EU ‘greener’ hydrogen plan a red herring

A recent European Union draft regulation[1] outlines detailed rules to govern the production of green hydrogen. This places additional burdens on using renewable electricity for hydrogen production compared with other sectors and risks stifling the development of the industry.

The proposal states that for hydrogen to be considered green it must meet these criteria:

  • The renewable electricity used must be produced from additional new renewable generation (paragraphs 6 and 7 of [1]);
  • This operation of the electrolyser (to produce the hydrogen) must be matched by generation on an hourly basis (paragraph 10 and 11);
  • There should not be any transmission line constraints between the new generation and the electrolyser (paragraph 12); and
  • Both the new generation and the electrolyser must be in the same “zone” (paragraph 13).

The intent of the regulation is to ensure hydrogen electrolysers do not utilise existing contracted renewable electricity and to incentivise the growth of the renewable electricity sector.

The logic behind this is questionable, however.

If the purpose of the regulation is to increase renewable generation, then it should apply to all industries and organisations seeking to use renewable electricity.  Why single out hydrogen production?

Other businesses are not subjected to the same onerous requirements – as evidenced by the many organisations entering into Power Purchase Agreements for 100 per cent renewable electricity. An Australian example of this can be seen in the ACT where its government has contracts to purchase renewable generation to offset the electricity (mostly provided by NSW coal) that the territory actually consumes.  This offset arrangement would not comply with the EU’s definition of green because there is no direct connection between the contracted renewable electricity (produced by wind farms in South Australia for example) and the territory.

Hydrogen cost drivers

To better understand the potential impact of this new regulation on hydrogen development in the EU let’s have a look at the cost drivers of hydrogen production, which is based on three input costs[2]:

  • The capital cost of the electrolyser and the associated balance of plant.
  • The utilisation of the electrolyser facilty – with higher utilisation reducing the pay-back period and reducing overall hydrogen costs.
  • The cost of the electricity used by the electrolyser. Electricity is the main operating cost of electrolysers. Lower electricity costs lead to cheaper hydrogen.

Figure 1: Hydrogen production cost as a function of capital cost, electricity costs and level of utilisation (Source: IRENA (2020), Green hydrogen cost reductions)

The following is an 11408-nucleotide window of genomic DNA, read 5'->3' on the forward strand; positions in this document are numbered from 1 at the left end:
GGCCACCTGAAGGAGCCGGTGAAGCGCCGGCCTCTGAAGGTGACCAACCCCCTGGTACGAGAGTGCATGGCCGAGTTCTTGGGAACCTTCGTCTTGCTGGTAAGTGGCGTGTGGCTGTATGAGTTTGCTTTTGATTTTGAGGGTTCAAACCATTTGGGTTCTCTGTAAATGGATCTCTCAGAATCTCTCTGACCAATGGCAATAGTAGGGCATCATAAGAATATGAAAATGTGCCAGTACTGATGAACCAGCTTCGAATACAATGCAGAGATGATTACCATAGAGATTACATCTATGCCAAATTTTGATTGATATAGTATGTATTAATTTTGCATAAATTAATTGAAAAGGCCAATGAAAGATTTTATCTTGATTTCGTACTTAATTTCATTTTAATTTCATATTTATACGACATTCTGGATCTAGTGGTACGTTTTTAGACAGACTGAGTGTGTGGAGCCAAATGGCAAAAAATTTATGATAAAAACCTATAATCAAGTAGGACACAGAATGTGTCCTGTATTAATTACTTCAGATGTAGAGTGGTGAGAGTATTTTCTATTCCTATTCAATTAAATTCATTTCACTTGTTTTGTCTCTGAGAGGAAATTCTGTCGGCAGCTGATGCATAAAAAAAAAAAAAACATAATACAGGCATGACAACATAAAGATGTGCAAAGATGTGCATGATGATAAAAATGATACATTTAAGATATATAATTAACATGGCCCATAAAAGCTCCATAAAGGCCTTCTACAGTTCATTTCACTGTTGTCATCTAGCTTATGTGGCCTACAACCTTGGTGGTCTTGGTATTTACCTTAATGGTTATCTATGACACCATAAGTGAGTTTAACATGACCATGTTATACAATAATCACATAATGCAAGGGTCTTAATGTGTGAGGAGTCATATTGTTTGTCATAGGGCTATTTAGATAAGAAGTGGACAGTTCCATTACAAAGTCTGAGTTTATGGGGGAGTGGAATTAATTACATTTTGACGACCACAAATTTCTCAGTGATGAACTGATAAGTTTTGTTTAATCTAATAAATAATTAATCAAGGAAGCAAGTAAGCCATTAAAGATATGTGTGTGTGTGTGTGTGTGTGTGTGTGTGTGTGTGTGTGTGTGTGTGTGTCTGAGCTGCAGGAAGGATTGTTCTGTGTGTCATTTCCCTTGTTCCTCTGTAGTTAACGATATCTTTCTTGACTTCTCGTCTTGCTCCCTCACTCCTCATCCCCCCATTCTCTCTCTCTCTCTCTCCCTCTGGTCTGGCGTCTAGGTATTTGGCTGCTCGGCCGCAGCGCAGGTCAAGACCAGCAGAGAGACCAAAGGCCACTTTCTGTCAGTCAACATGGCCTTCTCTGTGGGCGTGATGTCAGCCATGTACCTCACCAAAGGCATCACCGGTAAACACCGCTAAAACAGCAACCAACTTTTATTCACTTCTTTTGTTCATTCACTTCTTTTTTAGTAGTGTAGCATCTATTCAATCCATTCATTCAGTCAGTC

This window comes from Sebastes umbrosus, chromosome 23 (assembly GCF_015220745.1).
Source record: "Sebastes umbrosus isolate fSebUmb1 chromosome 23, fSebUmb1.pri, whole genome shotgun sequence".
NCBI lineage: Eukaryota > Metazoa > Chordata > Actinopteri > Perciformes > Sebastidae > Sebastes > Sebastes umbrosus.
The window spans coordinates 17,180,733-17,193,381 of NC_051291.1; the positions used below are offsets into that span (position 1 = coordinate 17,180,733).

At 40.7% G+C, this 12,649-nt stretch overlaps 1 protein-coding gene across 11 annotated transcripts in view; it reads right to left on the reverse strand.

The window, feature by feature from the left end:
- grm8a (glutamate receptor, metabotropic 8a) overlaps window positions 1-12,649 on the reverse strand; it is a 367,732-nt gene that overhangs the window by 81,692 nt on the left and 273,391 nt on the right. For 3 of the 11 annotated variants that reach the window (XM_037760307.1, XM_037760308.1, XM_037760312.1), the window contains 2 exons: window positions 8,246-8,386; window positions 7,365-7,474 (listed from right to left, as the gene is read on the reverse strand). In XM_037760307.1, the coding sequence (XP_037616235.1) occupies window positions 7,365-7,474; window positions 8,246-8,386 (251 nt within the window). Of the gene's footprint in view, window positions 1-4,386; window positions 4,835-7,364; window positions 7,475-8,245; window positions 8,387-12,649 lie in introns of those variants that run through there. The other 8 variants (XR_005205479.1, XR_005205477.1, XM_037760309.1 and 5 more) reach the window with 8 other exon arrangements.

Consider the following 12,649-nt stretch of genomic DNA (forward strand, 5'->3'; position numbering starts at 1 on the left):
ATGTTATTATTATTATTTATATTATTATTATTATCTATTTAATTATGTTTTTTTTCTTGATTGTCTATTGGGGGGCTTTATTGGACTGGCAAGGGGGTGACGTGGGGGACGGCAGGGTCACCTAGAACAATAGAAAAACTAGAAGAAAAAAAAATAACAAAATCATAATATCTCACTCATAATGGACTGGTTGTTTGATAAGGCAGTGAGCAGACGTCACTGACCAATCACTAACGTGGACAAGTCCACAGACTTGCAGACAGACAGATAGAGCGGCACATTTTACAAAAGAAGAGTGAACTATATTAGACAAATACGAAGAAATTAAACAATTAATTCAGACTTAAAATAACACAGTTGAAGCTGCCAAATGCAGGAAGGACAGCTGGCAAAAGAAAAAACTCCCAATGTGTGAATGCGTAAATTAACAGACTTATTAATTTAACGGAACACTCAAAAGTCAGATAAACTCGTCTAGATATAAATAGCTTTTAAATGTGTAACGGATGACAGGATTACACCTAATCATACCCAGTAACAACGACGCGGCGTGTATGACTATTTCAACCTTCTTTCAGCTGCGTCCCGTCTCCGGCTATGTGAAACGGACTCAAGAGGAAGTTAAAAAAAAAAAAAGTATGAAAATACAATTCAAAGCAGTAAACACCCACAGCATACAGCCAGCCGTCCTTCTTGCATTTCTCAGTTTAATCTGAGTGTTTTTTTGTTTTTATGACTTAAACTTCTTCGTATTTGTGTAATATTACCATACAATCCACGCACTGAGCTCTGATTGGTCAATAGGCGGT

The regulation won’t directly impact the capital cost of the electrolyser, although indirectly it could reduce the rate at which hydrogen electrolysers are built and hence reduce the rate at which the cost declines. The regulation will impact the cost of electricity and the level of utilisation.

There are other likely impacts from the new regulation.

On one hand, if hydrogen electrolysers were being deployed at the gigawatt  scale, then it is most likely that they would be connected to dedicated renewables. This lowers tilization but avoids network costs. Overall, this will create lower costs of hydrogen compared to connecting those facilities to the grid. But the gigawatt scenario is still many years off and it doesn’t need regulation as the business case lends itself to dedicated generation.

On the other hand, green hydrogen production is at the one to 10 MW scale around the world. This is scaling up quickly but there are many projects around the 10MW scale being developed. These facilities have high capital cost (on a $/ kg hydrogen basis) so increasing the utilisation lowers the hydrogen cost. This utilisation can be improved by grid connections, albeit at a higher price than dedicated renewables. Putting additional constraints on these projects has the potential to slow down the development pathway for hydrogen.

While there are many plans for GW scale hydrogen export projects in Australia[3], the early projects will most likely be at a much smaller scale and the regulations being put forward in the EU should be a red flag to hydrogen exporters.


Poorly designed policies or regulations can have unintended consequences. The recent EU policy proposal will result in higher hydrogen production costs for an emerging sector and if copied globally will stifle an industry before it can become competitive.

[1] – NOTE that this is not finalised.

[2] For example see Table 1 of